Our June 2016 article Public Service Lessons Learned described two distinct approaches to Australian Public Service culture change, both successful. July 2016 was Public Sector Innovation Month, with the theme Disrupt · Develop · Display , and has brought some further, sometimes conflicting, insights on culture change, with lessons for both Public and Private Sector. One of the forums, Bringing ideas to life in the public sector featured top rank speakers from the Departments of Premier and Cabinet in Victoria and South Australia, from Innovation, Trade and Investment, ACT Government, from the Digital Transformation Office. The discussion is reported in an article in The Mandarin, Innovation teams face an age-old problem for central agencies.
The “age-old problem” is that “Centralised innovation capability-building teams may have the public favour of ministers and top secretaries, but it’s much harder to win buy-in from line agency project managers on the ground.” Key pain points include:
“Lack of buy-in from the frontline staff is perhaps the costliest way to fail. Yet, these staff are often the best sources of ideas”
“Everyone is focused on delivery and too busy for innovation”
“Metrics for evaluation of innovation present one of the bigger challenges for these central teams.”
The general consensus from this forum was that “The most common path for innovation to take off was when ideas are identified at the frontline, in an environment where middle managers encourage creative thinking and build on existing systems with modest improvements.”
The Mandarin will publish the video of the forum when it becomes available.
However, a rather different view comes in a July 5, 2016 podcast by Mike Bracken, founder of the UK Government Digital Services, reported in The Mandarin July 19 article, Mike Bracken: bureaucratic inertia felt like being set up to fail. The article provides a link to the podcast, in which Bracken downplays the difficulties, noting that “Government services are important, but delivering them isn’t nearly as big or complex a task as all the grand buildings and hallowed traditions suggest”. He makes the comparison, “Most government services are nowhere near as large and as complex as your average dating site. That is very difficult for people who run tax and welfare systems to understand; they’re important, but they’re not big.”
The podcast pulls no punches. “The system is not set up to do stuff. It’s set up, frankly, to have an intellectual pissing match around how its things should be.” Bracken describes how he got results , “we hired insanely talented internet-era technologists and gave them a chance to change government, and the great thing about them is they move at such pace. They move so quickly that they can deliver in the time it takes to have the meeting to discuss whether to do the thing in the first place. And they did, time and again.”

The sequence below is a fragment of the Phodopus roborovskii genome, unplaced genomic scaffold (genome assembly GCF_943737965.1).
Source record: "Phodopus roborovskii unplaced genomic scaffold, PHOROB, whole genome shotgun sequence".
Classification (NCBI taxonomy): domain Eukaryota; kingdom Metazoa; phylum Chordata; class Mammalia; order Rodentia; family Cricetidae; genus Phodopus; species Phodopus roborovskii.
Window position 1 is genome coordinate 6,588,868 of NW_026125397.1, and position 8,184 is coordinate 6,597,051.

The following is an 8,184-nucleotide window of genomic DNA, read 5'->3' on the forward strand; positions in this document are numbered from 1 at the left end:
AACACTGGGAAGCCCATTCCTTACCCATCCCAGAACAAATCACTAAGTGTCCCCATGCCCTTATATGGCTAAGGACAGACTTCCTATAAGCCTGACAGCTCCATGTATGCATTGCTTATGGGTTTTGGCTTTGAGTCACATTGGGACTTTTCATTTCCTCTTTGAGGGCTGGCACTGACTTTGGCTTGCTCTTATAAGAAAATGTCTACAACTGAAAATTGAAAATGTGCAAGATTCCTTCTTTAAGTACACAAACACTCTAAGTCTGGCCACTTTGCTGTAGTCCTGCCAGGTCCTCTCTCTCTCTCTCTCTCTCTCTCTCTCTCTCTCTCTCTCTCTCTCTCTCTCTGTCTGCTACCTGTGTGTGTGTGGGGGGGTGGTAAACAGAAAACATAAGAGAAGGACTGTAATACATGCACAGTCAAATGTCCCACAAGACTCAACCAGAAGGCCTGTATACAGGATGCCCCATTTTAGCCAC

However, government was not able to deliver at the same pace. The Mandarin article notes that “GDS built the UK’s online platform for petitions to parliament, in eight weeks with four staff at a cost of 100,000 pounds, while in contrast it took six months to get the office set up.” Bracken’s real success was to start a culture change. “From a standing start with no set-up, we’d delivered something which had very visibly changed the democratic system, because you could see people asking questions [based on e-petitions] in the house of parliament…..that helped shift the “very introverted, academic, intellectual” mindset of civil servants because it made them question why it took months and years to run procurement processes and draft policy advice.”
The Mandarin article gives further details, concluding that “The GDS “has become a case study in how you reform an institution from within using internet era skills” since 2011 and inspired other nations to explicitly copy it, as Australia has done with the Digital Transformation Office. Still, Bracken eventually tired of being an agent of change inside “the machine” that runs the UK.”
Further input comes from Academia in a July 21, 2016, article in The Conversation, Study of top business innovators shows more is needed than being tech savvy. Written by Stuart Cunningham, Director of the ARC Centre of Excellence for Creative Industries and Innovation, Queensland University of Technology, the article summarises the findings of the Skills and Capabilities for Australian Enterprise Innovation report from the Australian Council of Learned Academies (ACOLA). This is a significant report, “focused on human dimensions of innovation across every major sector of Australian economy and society. The study interviewed 19 senior executives in organisations that were identified either by being recipients of recent innovation awards or by their peers as leading innovators in particular sectors.” A key finding is that “Innovation actually demands a cross-range of technical and non-technical skills, even more so in an age where the value of tech skills are diminished by the sheer number of people who posses them.”
xThe article gives examples of the approaches used by successful innovators, concluding that “Many other Australian businesses and organisations can learn from these leaders in innovation, to look beyond specifically skilled individuals to approaches that are more innovative.”